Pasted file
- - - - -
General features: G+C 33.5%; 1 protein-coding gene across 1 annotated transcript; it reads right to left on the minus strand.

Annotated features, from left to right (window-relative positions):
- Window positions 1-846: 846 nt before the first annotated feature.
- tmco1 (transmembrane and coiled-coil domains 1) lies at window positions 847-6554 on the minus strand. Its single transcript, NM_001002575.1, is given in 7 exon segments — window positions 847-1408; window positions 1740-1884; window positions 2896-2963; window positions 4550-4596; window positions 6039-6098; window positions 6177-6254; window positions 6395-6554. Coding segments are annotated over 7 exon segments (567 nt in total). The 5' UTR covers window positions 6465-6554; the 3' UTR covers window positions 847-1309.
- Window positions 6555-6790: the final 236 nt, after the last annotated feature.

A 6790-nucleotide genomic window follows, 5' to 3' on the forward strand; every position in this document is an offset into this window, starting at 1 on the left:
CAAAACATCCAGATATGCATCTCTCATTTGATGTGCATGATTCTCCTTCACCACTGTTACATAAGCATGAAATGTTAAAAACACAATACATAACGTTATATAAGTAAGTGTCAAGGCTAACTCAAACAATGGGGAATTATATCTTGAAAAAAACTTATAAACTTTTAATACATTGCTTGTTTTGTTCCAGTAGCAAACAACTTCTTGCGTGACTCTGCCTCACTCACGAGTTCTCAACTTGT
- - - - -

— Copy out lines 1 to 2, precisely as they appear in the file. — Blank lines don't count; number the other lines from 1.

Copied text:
General features: G+C 33.5%; 1 protein-coding gene across 1 annotated transcript; it reads right to left on the minus strand.

Annotated features, from left to right (window-relative positions):